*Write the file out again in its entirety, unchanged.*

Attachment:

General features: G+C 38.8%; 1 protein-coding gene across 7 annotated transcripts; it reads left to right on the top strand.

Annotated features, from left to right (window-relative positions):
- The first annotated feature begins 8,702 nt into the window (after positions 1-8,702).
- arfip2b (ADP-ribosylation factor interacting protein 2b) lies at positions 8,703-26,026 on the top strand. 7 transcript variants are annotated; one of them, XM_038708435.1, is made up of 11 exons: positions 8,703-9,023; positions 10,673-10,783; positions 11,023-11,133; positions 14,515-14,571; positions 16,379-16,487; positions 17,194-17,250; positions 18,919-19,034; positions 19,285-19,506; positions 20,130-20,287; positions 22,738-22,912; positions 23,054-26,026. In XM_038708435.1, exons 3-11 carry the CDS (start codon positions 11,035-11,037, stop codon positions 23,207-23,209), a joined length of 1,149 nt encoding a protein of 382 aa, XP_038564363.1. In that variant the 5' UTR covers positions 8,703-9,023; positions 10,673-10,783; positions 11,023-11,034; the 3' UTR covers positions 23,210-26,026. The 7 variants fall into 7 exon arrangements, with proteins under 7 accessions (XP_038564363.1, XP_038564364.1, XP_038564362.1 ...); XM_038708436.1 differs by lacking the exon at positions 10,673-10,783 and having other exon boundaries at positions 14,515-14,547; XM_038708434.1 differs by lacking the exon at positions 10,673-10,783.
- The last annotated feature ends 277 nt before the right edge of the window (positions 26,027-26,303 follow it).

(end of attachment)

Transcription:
General features: G+C 38.8%; 1 protein-coding gene across 7 annotated transcripts; it reads left to right on the top strand.

Annotated features, from left to right (window-relative positions):
- The first annotated feature begins 8,702 nt into the window (after positions 1-8,702).
- arfip2b (ADP-ribosylation factor interacting protein 2b) lies at positions 8,703-26,026 on the top strand. 7 transcript variants are annotated; one of them, XM_038708435.1, is made up of 11 exons: positions 8,703-9,023; positions 10,673-10,783; positions 11,023-11,133; positions 14,515-14,571; positions 16,379-16,487; positions 17,194-17,250; positions 18,919-19,034; positions 19,285-19,506; positions 20,130-20,287; positions 22,738-22,912; positions 23,054-26,026. In XM_038708435.1, exons 3-11 carry the CDS (start codon positions 11,035-11,037, stop codon positions 23,207-23,209), a joined length of 1,149 nt encoding a protein of 382 aa, XP_038564363.1. In that variant the 5' UTR covers positions 8,703-9,023; positions 10,673-10,783; positions 11,023-11,034; the 3' UTR covers positions 23,210-26,026. The 7 variants fall into 7 exon arrangements, with proteins under 7 accessions (XP_038564363.1, XP_038564364.1, XP_038564362.1 ...); XM_038708436.1 differs by lacking the exon at positions 10,673-10,783 and having other exon boundaries at positions 14,515-14,547; XM_038708434.1 differs by lacking the exon at positions 10,673-10,783.
- The last annotated feature ends 277 nt before the right edge of the window (positions 26,027-26,303 follow it).